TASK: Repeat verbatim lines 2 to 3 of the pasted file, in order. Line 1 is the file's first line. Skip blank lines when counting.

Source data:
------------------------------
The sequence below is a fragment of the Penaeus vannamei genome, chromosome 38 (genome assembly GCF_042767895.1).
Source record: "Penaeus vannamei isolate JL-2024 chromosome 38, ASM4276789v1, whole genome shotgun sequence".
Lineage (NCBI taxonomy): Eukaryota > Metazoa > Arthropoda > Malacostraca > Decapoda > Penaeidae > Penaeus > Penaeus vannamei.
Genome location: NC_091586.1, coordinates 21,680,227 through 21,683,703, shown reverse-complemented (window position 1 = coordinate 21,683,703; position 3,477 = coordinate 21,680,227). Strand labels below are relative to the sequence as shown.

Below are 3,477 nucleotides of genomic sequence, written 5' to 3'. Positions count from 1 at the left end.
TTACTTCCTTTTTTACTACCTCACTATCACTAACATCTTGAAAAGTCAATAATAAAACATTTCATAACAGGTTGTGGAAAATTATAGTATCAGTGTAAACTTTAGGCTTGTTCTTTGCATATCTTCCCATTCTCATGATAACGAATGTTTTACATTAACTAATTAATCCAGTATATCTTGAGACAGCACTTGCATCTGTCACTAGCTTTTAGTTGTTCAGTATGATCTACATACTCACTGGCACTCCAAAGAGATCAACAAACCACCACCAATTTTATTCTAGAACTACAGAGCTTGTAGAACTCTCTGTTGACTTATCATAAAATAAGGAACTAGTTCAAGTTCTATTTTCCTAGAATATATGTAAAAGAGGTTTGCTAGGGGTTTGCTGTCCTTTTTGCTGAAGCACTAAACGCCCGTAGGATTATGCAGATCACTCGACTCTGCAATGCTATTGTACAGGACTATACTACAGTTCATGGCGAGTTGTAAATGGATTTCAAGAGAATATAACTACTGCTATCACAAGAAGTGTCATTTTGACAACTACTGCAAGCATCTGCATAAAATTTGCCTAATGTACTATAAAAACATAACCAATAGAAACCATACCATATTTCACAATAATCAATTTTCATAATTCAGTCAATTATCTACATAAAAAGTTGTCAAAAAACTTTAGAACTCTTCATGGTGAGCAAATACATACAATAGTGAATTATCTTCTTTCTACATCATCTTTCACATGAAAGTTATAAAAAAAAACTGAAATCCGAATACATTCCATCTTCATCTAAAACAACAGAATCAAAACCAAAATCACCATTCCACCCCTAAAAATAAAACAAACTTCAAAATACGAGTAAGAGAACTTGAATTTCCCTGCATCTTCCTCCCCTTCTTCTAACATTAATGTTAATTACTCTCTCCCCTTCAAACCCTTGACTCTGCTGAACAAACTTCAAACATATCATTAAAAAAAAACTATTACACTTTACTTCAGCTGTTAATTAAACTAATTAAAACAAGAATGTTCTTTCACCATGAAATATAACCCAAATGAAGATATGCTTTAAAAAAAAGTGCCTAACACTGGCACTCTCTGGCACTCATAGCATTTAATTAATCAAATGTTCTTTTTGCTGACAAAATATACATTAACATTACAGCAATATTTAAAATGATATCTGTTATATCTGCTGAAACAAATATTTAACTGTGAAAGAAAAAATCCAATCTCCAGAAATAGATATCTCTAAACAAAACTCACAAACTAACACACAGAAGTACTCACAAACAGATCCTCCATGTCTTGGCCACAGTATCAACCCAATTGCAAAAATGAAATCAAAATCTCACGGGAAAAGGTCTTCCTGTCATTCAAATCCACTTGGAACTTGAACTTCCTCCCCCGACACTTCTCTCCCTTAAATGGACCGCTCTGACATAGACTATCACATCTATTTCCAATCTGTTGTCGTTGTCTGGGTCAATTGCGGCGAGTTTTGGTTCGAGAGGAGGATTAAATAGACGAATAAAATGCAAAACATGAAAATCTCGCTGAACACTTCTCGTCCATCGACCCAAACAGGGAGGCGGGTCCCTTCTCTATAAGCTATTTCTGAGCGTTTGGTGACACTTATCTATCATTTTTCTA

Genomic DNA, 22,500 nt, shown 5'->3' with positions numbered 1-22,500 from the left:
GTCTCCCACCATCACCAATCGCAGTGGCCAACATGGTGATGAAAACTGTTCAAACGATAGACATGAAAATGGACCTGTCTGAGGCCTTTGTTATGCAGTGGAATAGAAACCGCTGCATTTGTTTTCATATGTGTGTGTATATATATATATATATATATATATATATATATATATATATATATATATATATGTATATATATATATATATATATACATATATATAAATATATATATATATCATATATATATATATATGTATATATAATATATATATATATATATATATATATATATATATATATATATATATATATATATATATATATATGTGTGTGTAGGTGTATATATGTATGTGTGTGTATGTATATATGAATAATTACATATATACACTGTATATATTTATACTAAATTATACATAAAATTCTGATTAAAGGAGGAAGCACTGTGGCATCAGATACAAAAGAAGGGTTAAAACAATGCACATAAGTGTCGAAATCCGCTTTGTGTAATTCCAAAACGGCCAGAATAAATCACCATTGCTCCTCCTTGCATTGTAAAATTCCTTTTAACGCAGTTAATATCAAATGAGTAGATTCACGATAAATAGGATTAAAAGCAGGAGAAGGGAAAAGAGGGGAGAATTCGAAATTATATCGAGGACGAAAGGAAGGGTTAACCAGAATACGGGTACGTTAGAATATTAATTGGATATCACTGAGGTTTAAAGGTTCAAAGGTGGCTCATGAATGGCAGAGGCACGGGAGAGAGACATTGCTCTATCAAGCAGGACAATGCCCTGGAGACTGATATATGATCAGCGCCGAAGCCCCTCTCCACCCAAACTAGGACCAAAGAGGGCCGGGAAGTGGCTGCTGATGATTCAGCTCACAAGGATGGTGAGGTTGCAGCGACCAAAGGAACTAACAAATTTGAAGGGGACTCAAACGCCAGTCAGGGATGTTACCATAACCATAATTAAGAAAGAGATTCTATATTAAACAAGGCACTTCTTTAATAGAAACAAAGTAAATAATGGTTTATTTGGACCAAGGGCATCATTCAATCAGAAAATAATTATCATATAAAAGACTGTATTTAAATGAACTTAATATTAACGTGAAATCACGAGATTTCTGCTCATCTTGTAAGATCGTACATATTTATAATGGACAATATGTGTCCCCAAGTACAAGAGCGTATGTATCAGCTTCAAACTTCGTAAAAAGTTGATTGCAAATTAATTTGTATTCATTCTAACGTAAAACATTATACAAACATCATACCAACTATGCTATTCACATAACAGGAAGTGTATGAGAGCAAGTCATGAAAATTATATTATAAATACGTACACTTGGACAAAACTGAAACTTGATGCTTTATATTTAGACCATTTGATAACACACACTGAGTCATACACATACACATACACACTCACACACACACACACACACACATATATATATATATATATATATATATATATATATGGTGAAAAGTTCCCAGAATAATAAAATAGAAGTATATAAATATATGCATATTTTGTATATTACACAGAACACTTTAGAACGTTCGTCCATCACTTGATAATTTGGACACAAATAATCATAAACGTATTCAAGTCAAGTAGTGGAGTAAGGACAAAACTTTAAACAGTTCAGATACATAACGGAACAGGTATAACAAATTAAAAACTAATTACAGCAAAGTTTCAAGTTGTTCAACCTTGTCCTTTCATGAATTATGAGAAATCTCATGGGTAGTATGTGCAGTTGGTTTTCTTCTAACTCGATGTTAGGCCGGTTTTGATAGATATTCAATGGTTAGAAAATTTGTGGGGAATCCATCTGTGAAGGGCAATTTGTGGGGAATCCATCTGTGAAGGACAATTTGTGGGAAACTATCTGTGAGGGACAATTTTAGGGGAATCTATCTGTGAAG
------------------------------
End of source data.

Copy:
Source record: "Penaeus vannamei isolate JL-2024 chromosome 38, ASM4276789v1, whole genome shotgun sequence".
Lineage (NCBI taxonomy): Eukaryota > Metazoa > Arthropoda > Malacostraca > Decapoda > Penaeidae > Penaeus > Penaeus vannamei.